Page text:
When you file for divorce in Virginia, financial issues may be a central focus of proceedings, as well as child custody, if you have children. In fact, finance often intersects with custody because, of course, children have financial needs and parents must provide for them. When a couple’s net worth is high, property and debt division can be complex.
Keeping several issues in mind may help you protect your interests and ensure that you do not walk away with anything less than what you have a right to receive. Compromise is one thing, but accepting a settlement that is unfair is quite another. No one should have to do that.
Liability is another word for debt in a divorce
Virginia divorce laws demand that you and your spouse fully disclose all your assets and liabilities. If you own joint accounts, such as a credit card account that still has a balance, then you are both responsible for the debt. The same is true of outstanding mortgage or car loans, etc., which is why it’s important to compile a list of all your liabilities.
In the same way, you will also want to take a thorough inventory of everything you own and create a list of assets. Marital property consists of assets you or your spouse acquired during marriage. The court will divide all marital property and marital liabilities between you and your ex.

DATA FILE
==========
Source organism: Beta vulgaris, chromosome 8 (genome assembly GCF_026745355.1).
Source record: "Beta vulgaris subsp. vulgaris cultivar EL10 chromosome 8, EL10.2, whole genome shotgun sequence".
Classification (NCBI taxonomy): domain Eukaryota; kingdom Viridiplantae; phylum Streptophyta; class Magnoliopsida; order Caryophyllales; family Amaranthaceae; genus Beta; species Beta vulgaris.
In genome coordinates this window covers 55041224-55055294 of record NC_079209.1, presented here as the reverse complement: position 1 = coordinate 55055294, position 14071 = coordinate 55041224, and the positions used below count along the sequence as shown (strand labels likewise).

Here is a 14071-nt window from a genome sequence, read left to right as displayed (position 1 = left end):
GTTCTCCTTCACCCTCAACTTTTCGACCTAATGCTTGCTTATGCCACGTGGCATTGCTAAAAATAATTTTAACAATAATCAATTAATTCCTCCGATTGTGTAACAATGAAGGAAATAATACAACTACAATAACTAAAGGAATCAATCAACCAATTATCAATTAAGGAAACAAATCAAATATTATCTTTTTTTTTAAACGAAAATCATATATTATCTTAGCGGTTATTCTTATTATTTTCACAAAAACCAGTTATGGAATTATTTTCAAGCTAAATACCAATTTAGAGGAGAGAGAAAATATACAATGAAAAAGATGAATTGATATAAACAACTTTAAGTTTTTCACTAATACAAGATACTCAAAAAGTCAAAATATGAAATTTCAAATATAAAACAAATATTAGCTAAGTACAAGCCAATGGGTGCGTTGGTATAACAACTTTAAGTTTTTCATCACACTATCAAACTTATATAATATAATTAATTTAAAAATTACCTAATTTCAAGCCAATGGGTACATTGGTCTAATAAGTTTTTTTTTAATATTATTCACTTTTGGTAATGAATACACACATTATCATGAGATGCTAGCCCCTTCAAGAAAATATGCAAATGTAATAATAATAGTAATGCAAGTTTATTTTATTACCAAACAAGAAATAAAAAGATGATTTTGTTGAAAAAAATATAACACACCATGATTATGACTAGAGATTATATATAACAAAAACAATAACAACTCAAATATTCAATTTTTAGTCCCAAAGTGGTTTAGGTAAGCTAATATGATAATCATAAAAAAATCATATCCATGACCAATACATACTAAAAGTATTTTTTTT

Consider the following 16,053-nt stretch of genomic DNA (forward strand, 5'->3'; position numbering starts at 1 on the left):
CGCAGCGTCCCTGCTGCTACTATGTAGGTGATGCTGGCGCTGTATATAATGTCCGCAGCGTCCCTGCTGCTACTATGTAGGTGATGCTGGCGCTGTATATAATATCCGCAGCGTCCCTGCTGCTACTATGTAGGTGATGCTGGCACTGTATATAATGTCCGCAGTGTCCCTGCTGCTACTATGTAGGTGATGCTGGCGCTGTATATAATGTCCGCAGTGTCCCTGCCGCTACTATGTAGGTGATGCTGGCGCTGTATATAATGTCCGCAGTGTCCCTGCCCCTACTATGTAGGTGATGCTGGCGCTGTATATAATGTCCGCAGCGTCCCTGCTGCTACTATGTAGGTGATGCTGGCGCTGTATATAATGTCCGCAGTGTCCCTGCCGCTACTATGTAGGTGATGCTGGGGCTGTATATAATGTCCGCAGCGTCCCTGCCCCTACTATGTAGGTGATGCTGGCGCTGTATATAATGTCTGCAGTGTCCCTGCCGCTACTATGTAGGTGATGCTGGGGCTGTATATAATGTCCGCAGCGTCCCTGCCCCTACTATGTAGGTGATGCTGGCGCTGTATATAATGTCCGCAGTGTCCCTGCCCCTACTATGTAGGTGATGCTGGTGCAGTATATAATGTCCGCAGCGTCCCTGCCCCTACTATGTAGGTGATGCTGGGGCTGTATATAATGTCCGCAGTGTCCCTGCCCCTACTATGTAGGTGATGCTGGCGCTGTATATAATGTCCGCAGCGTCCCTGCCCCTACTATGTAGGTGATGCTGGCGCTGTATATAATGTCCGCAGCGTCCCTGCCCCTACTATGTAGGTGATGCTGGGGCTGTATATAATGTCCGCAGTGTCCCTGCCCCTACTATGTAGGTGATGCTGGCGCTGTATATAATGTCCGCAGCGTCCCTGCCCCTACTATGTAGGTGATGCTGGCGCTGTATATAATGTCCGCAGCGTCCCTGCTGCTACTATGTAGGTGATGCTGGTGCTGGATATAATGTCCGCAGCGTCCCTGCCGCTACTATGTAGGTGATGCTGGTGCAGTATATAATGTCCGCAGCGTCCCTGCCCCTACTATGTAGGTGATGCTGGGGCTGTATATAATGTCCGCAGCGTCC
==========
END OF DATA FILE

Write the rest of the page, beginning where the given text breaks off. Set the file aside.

Make sure no one is doing anything to undermine the system
To receive a fair settlement, both sides must play fair. This is especially true during division of property and debt in a high-net-worth divorce. If you think your spouse is trying to hide assets to keep them from being subject to division, you can bring the matter to the court’s immediate attention. Also, if you suspect that your ex is trying to manipulate numbers or falsify records, etc., to get out of paying a debt, this, too, is an issue a family court judge would want to know.
Virginia is an equitable property state
Filing for divorce in a high-net-worth case can be challenging. Just remember that Virginia operates under equitable property guidelines, which means the judge will not necessarily split everything 50/50 but will determine a fair division of all marital assets and debts. Whether you were married for just several years or several decades, you deserve a fair settlement.